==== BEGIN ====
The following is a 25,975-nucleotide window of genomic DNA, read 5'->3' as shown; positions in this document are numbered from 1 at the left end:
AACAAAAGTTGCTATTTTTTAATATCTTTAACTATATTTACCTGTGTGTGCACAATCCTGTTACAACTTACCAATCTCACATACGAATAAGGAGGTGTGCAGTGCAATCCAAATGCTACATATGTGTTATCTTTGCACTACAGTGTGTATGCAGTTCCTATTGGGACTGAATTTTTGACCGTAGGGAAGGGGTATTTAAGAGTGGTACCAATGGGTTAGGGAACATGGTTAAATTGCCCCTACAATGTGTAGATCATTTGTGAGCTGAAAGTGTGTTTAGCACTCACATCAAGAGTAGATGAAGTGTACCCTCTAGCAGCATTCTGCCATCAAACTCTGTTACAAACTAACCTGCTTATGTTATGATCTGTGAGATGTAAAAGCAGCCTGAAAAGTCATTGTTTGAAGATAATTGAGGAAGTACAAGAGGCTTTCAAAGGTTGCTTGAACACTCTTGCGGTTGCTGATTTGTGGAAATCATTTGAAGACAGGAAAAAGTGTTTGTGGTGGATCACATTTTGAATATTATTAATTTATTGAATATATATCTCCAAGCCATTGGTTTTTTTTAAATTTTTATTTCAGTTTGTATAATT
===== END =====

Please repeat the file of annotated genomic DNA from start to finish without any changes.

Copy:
The following is a 25,975-nucleotide window of genomic DNA, read 5'->3' as shown; positions in this document are numbered from 1 at the left end:
AACAAAAGTTGCTATTTTTTAATATCTTTAACTATATTTACCTGTGTGTGCACAATCCTGTTACAACTTACCAATCTCACATACGAATAAGGAGGTGTGCAGTGCAATCCAAATGCTACATATGTGTTATCTTTGCACTACAGTGTGTATGCAGTTCCTATTGGGACTGAATTTTTGACCGTAGGGAAGGGGTATTTAAGAGTGGTACCAATGGGTTAGGGAACATGGTTAAATTGCCCCTACAATGTGTAGATCATTTGTGAGCTGAAAGTGTGTTTAGCACTCACATCAAGAGTAGATGAAGTGTACCCTCTAGCAGCATTCTGCCATCAAACTCTGTTACAAACTAACCTGCTTATGTTATGATCTGTGAGATGTAAAAGCAGCCTGAAAAGTCATTGTTTGAAGATAATTGAGGAAGTACAAGAGGCTTTCAAAGGTTGCTTGAACACTCTTGCGGTTGCTGATTTGTGGAAATCATTTGAAGACAGGAAAAAGTGTTTGTGGTGGATCACATTTTGAATATTATTAATTTATTGAATATATATCTCCAAGCCATTGGTTTTTTTTAAATTTTTATTTCAGTTTGTATAATT